Can A Rookie QB Lead A Team To The NFL Playoffs?
The 2021 NFL Draft will be remembered as the year of the quarterback. The top three picks – Clemson’s Trevor Lawrence (1-Jacksonville Jaguars), Zach Wilson (2-New York Jets) and Trey Lance (3-San Francisco 49ers) – were all QBs. The Chicago Bears (11-Justin Fields, Ohio State) and New England Patriots (15-Mac Jones, Alabama) also spent first-round picks on signal callers.
It didn’t tie the record six QBs selected during the 1983 draft but it did raise an interesting question. Is it worth backing any of these teams to be a playoff club, or better yet, put a wager down on any of them in the Las Vegas nfl Super Bowl odds?
Certainly, the first instinct would be to lean toward probably not. And yet, there’s plenty of evidence to suggest that not only can NFL teams win with a rookie under center, they can also win their way into the postseason.
There are 22 rookies who’ve started an NFL playoff game at QB. More significantly, since 1980 there have been 13 QBs who’ve started at least seven games at QB and led their team to the postseason. Some went on to be Hall of Famers. Others proved to be flashes in the pan.
It should also be noted that one of those 13, Dieter Brock of the Los Angeles Rams, spent 11 seasons as a starter in the CFL prior to arriving to the NFL as a 34-year-old rookie. So he wasn’t really a first-year player in the true sense of the word.
“Zach Wilson” by Mark Brown/Getty is licensed under CC BY 3.0
Year Of The Rookie QB
The 2012 season was epic for rookie quarterbacks. Three first-year QBs – Andrew Luck of the Indianapolis Colts, Russell Wilson of the Seattle Seahawks and Washington’s Robert Griffin III – all led their teams into the postseason.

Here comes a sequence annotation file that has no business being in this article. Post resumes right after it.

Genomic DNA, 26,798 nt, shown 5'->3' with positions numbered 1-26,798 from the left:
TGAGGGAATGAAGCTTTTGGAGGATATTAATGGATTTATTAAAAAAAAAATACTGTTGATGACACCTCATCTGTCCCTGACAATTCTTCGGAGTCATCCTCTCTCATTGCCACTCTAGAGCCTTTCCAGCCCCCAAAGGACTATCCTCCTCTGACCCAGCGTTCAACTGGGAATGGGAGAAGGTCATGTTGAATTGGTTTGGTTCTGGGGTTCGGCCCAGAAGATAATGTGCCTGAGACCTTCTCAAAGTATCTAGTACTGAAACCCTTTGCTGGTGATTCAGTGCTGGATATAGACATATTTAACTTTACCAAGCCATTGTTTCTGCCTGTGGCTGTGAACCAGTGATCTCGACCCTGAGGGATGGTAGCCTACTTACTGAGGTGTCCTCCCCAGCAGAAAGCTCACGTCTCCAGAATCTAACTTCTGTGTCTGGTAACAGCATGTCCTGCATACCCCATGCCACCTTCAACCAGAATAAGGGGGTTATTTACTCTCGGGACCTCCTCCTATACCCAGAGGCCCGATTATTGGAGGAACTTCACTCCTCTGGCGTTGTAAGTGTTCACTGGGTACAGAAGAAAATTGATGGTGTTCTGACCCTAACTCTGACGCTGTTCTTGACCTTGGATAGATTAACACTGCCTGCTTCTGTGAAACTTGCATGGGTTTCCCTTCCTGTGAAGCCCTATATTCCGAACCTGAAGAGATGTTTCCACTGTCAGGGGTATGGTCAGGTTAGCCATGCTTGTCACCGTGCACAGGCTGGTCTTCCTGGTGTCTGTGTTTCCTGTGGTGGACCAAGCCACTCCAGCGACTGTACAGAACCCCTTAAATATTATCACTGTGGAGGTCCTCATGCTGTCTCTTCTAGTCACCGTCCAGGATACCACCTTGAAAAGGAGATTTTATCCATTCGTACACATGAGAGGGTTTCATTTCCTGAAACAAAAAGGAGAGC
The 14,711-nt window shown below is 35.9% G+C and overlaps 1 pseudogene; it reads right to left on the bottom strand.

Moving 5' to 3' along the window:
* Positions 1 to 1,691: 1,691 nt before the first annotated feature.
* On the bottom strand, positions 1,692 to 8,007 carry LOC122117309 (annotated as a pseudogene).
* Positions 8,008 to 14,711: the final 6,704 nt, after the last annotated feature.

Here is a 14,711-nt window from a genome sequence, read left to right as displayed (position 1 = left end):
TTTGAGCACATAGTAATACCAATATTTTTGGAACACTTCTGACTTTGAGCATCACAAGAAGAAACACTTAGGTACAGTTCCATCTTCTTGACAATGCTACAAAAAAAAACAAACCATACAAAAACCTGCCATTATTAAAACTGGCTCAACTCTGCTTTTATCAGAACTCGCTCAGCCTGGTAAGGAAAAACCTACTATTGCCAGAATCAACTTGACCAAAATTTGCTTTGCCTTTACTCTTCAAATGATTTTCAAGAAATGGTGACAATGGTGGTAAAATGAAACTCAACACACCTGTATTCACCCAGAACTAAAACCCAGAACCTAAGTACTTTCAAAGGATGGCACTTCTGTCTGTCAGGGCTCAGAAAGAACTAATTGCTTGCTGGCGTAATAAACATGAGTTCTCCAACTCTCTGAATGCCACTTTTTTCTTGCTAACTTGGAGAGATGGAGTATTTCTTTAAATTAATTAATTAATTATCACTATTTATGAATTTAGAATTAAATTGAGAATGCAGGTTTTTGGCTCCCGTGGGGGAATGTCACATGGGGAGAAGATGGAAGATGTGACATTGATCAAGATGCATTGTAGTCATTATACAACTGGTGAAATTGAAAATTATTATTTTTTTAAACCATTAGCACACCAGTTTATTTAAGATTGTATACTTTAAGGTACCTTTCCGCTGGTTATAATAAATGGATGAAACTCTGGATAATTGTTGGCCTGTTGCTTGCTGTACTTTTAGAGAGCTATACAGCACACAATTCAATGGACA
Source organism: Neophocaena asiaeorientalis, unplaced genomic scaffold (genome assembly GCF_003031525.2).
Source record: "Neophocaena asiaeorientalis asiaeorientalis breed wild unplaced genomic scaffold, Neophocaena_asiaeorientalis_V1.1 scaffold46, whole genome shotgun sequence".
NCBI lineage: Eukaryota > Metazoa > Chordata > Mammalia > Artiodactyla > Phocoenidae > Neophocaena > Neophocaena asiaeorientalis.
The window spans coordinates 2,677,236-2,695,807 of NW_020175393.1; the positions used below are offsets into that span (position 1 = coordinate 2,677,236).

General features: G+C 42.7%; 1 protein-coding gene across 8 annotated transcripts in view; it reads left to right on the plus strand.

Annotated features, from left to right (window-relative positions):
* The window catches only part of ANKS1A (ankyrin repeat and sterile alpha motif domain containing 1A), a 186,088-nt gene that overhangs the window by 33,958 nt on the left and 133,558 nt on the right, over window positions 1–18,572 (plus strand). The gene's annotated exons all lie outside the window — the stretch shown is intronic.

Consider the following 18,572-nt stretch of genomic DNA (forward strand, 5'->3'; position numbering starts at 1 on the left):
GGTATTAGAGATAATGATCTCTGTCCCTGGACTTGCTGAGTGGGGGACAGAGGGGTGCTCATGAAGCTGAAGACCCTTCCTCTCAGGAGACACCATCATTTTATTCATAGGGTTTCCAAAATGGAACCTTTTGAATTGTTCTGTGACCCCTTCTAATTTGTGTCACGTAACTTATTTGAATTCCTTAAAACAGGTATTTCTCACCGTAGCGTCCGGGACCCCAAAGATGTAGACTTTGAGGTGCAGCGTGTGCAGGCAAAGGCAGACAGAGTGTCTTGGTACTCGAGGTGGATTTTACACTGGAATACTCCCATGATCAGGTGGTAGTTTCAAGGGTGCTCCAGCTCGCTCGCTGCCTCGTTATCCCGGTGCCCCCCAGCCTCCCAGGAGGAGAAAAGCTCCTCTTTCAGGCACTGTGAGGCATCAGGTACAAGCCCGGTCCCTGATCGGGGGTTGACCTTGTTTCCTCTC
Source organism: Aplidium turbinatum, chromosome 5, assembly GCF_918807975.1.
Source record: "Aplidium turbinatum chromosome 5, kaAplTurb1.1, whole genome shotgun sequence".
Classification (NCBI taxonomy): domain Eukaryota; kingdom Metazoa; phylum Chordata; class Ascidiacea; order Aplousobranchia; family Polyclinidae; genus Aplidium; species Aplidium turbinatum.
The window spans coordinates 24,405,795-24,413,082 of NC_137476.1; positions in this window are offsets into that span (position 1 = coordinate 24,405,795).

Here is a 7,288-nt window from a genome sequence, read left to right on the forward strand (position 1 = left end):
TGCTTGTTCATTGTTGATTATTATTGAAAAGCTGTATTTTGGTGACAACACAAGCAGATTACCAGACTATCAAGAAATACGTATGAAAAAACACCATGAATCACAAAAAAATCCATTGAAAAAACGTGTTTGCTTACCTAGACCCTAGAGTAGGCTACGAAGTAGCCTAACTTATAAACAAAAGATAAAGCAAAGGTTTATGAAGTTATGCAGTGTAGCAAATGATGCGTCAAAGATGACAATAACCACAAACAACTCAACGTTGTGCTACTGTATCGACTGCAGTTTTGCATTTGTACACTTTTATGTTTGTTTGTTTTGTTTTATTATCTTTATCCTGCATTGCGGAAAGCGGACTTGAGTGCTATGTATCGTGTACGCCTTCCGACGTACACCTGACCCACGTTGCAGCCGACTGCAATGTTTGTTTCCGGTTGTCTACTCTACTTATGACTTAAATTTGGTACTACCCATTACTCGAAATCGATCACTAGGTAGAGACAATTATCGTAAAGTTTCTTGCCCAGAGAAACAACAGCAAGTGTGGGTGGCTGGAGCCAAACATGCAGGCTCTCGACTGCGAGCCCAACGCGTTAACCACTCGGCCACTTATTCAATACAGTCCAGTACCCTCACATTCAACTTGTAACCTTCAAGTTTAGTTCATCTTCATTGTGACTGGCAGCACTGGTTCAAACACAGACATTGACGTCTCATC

In the AFC Wild Card Round, Luck’s Colts were humbled 24-9 by the Baltimore Ravens. One of the other two had to win, since Wilson and the Seahawks were facing Griffin and Washington in an NFC Wild Card game. It would be Seattle and Wilson who posted a 24-14 verdict.
In the Divisional Round, the Atlanta Falcons halted Wilson’s run via a 30-28 verdict.
One And Done
The fate of Luck and Griffin is the most common outcome for rookie QBs in the NFL playoffs.
For eight of these first-year signal callers, the playoffs amounted to a one-game appearance and a defeat. In 1983, Dan Marino and the Miami Dolphins lost 27-20 to the Seattle Seahawks in the NFL Divisional Playoffs. Two years later, Bernie Kosar and the Cleveland Browns lost to Marino and the Dolphins 24-21, also in the NFL Divisional Playoffs.
In 2008, Matt Ryan and the Atlanta Falcons lost 30-24 to the Arizona Cardinals in the Wild Card Round. Three years later, the Houston Texans crushed Andy Dalton and the Cincinnati Bengals 31-10 in an AFC Wild Card game.
In 2016, Dak Prescott and the Dallas Cowboys fell 34-31 to the Green Bay Packers in the NFC Divisional Playoffs. And in 2018, Lamar Jackson and the Ravens were edged 23-17 by the Los Angeles Chargers in an AFC Divisional Round contest.
“Dark Prescott” by cowboyswire.com is licensed under CC BY 3.0
No rookie QB has led an NFL team to the Super Bowl, but six came within a win of doing so. One of them was Brock, who got the Los Angeles Rams to the NFC Championship Game, where they were blanked 24-0 by the Bears. Again, though, we’re including Brock among this group under protest.
In 2004, Ben Roethlisberger guided the Pittsburgh Steelers to the AFC’s best regular-season record. However, the Steelers proved no match for Tom Brady and the visiting Patriots in the AFC Championship game, losing 41-27.
Joe Flacco got the Ravens to the 2008 AFC Championship Game, where they fell 23-17 to Roethlisberger and the Steelers. The following season, Mark Sanchez brought the Jets to the AFC title game, but they were no match for the Colts in a 30-17 setback.
In 1999, Shaun King, a late-season replacement for Trent Dilfer, guided the Tampa Bay Buccaneers to the NFC title game and an 11-6 loss to the Rams. Get your Tampa Bay Buccaneers tickets now. Sharing time under center with James Harris in 1976, Rams rookie QB Pat Haden started in the playoffs and led the team to a 14-12 upset of the reigning NFC champion Cowboys before losing 24-13 to the Minnesota Vikings in the NFC Championship Game.